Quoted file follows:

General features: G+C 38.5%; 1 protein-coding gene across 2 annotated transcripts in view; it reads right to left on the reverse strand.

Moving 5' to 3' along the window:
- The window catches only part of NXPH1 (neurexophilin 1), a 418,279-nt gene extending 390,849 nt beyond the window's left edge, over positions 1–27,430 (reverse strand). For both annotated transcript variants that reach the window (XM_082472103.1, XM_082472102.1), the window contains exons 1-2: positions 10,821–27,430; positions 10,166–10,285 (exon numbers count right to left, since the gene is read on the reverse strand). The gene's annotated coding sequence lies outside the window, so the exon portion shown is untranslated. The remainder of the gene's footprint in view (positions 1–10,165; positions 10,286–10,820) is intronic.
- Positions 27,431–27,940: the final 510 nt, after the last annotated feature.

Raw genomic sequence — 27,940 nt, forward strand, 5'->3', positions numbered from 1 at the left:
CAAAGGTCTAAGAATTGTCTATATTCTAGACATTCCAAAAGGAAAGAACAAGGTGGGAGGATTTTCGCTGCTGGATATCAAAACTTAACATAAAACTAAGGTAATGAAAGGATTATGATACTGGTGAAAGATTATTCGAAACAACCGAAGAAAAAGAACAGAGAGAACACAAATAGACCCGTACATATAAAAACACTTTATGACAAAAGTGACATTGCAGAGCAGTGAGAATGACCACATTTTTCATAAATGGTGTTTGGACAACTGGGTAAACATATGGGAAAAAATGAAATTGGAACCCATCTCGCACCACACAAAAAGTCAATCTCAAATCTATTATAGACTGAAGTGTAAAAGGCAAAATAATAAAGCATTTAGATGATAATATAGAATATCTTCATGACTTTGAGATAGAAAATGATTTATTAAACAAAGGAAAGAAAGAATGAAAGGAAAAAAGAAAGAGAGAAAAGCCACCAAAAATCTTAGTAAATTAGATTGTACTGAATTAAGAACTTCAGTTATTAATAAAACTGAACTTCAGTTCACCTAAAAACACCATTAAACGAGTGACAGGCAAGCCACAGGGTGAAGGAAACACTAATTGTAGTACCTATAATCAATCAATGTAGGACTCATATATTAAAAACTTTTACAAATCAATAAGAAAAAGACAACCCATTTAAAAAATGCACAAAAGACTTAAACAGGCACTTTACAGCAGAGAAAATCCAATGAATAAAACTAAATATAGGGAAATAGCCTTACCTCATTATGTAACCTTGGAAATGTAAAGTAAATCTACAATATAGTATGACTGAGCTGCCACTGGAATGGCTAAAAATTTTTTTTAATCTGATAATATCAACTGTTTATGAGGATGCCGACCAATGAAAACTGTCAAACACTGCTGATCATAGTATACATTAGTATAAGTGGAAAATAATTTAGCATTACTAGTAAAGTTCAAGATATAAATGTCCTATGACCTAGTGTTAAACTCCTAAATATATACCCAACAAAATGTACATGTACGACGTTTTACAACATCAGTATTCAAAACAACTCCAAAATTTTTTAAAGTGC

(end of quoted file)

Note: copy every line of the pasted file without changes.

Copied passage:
General features: G+C 38.5%; 1 protein-coding gene across 2 annotated transcripts in view; it reads right to left on the reverse strand.

Moving 5' to 3' along the window:
- The window catches only part of NXPH1 (neurexophilin 1), a 418,279-nt gene extending 390,849 nt beyond the window's left edge, over positions 1–27,430 (reverse strand). For both annotated transcript variants that reach the window (XM_082472103.1, XM_082472102.1), the window contains exons 1-2: positions 10,821–27,430; positions 10,166–10,285 (exon numbers count right to left, since the gene is read on the reverse strand). The gene's annotated coding sequence lies outside the window, so the exon portion shown is untranslated. The remainder of the gene's footprint in view (positions 1–10,165; positions 10,286–10,820) is intronic.
- Positions 27,431–27,940: the final 510 nt, after the last annotated feature.

Raw genomic sequence — 27,940 nt, forward strand, 5'->3', positions numbered from 1 at the left:
CAAAGGTCTAAGAATTGTCTATATTCTAGACATTCCAAAAGGAAAGAACAAGGTGGGAGGATTTTCGCTGCTGGATATCAAAACTTAACATAAAACTAAGGTAATGAAAGGATTATGATACTGGTGAAAGATTATTCGAAACAACCGAAGAAAAAGAACAGAGAGAACACAAATAGACCCGTACATATAAAAACACTTTATGACAAAAGTGACATTGCAGAGCAGTGAGAATGACCACATTTTTCATAAATGGTGTTTGGACAACTGGGTAAACATATGGGAAAAAATGAAATTGGAACCCATCTCGCACCACACAAAAAGTCAATCTCAAATCTATTATAGACTGAAGTGTAAAAGGCAAAATAATAAAGCATTTAGATGATAATATAGAATATCTTCATGACTTTGAGATAGAAAATGATTTATTAAACAAAGGAAAGAAAGAATGAAAGGAAAAAAGAAAGAGAGAAAAGCCACCAAAAATCTTAGTAAATTAGATTGTACTGAATTAAGAACTTCAGTTATTAATAAAACTGAACTTCAGTTCACCTAAAAACACCATTAAACGAGTGACAGGCAAGCCACAGGGTGAAGGAAACACTAATTGTAGTACCTATAATCAATCAATGTAGGACTCATATATTAAAAACTTTTACAAATCAATAAGAAAAAGACAACCCATTTAAAAAATGCACAAAAGACTTAAACAGGCACTTTACAGCAGAGAAAATCCAATGAATAAAACTAAATATAGGGAAATAGCCTTACCTCATTATGTAACCTTGGAAATGTAAAGTAAATCTACAATATAGTATGACTGAGCTGCCACTGGAATGGCTAAAAATTTTTTTTAATCTGATAATATCAACTGTTTATGAGGATGCCGACCAATGAAAACTGTCAAACACTGCTGATCATAGTATACATTAGTATAAGTGGAAAATAATTTAGCATTACTAGTAAAGTTCAAGATATAAATGTCCTATGACCTAGTGTTAAACTCCTAAATATATACCCAACAAAATGTACATGTACGACGTTTTACAACATCAGTATTCAAAACAACTCCAAAATTTTTTAAAGTGC